We’ve started a Safe Zone panel, which is once every semester. We have a panel of students and it’s student-led. Teachers come and ask us questions about how they could make their room more inclusive and how they could integrate students of all backgrounds in their classrooms. It’s a great start, but I think there could be more.
Over the summer, we started the student ambassador program and that was a week-long process at (the University of Denver.) The first two days were just ambassadors—sophomores, juniors and seniors—and the last three days were “Freshman Academy,” where we taught the freshmen that inclusion is the key to succeeding in life and how to interact with students they don’t tend to identify with.
So far, I think it’s going great because yes, the (upper) classes are experiencing difficulties, but the freshman class tends to be more cohesive and understanding of each other. I think that’s the real key to changing George because once we keep on educating each incoming class then the student environment will be able to change.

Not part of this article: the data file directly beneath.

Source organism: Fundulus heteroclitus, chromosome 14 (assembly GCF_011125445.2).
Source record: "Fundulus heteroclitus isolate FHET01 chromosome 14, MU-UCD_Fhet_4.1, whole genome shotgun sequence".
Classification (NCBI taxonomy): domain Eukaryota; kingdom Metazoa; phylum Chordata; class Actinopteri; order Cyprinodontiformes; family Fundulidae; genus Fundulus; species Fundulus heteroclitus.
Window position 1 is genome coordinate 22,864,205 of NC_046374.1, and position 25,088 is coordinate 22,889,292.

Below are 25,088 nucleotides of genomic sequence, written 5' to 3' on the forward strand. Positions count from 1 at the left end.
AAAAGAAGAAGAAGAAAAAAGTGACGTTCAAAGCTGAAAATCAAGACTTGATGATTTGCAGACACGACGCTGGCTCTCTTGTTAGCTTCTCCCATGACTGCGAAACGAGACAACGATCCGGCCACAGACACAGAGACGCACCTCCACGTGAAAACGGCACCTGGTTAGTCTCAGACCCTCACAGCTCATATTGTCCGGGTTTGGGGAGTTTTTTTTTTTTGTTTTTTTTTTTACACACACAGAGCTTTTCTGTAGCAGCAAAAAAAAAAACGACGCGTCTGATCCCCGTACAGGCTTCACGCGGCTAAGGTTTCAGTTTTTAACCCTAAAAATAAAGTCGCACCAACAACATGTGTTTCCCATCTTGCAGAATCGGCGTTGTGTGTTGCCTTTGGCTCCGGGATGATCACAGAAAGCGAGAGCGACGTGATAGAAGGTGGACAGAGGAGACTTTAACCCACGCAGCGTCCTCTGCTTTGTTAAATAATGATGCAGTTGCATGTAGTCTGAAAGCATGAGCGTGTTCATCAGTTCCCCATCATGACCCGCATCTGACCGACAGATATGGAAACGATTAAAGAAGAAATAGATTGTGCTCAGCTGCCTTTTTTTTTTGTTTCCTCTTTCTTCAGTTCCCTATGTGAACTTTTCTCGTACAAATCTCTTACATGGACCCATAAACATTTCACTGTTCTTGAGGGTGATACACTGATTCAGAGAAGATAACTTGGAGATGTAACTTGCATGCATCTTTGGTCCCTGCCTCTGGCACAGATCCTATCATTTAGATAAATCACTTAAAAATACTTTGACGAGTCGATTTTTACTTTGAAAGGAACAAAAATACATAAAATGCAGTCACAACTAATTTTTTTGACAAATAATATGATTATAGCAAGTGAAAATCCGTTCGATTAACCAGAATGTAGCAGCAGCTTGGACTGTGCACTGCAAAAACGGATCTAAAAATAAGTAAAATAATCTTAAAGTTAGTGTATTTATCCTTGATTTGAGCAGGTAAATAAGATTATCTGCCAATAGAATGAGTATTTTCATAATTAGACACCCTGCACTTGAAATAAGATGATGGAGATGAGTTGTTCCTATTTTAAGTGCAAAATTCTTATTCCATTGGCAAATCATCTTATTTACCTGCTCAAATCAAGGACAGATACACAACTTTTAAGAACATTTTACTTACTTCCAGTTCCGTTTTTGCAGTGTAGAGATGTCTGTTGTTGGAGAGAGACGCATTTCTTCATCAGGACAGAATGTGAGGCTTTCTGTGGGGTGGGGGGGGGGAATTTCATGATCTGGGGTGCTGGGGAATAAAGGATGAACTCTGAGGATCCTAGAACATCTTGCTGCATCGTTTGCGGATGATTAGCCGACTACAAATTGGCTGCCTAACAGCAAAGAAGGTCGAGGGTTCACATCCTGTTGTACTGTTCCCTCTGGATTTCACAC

If you could wave a magic wand and make one change at school, what would it be?
Definitely inclusion because I’ve noticed at George besides the segregation between IB and traditional (tracks), we tend to dismiss the special needs program. That personally angers me because our special needs department is in charge of recycling, they clean up after the school, they manage growing our trees. They’re just really underappreciated and dehumanized and demeaned…I think it’s just a matter of spreading more knowledge about there’s no difference between us and them and there’s no difference between traditional and IB.
How would you say you’ve changed since middle school?
In middle school it was really rough. I wasn’t able to speak up as I do now. It was hard finding my voice, but now—I do tend to shy away, but there’s my subconscious telling me, “No, go for it.”
It’s been great to see myself develop from this shy, timid girl to someone who can speak for herself and speak for others.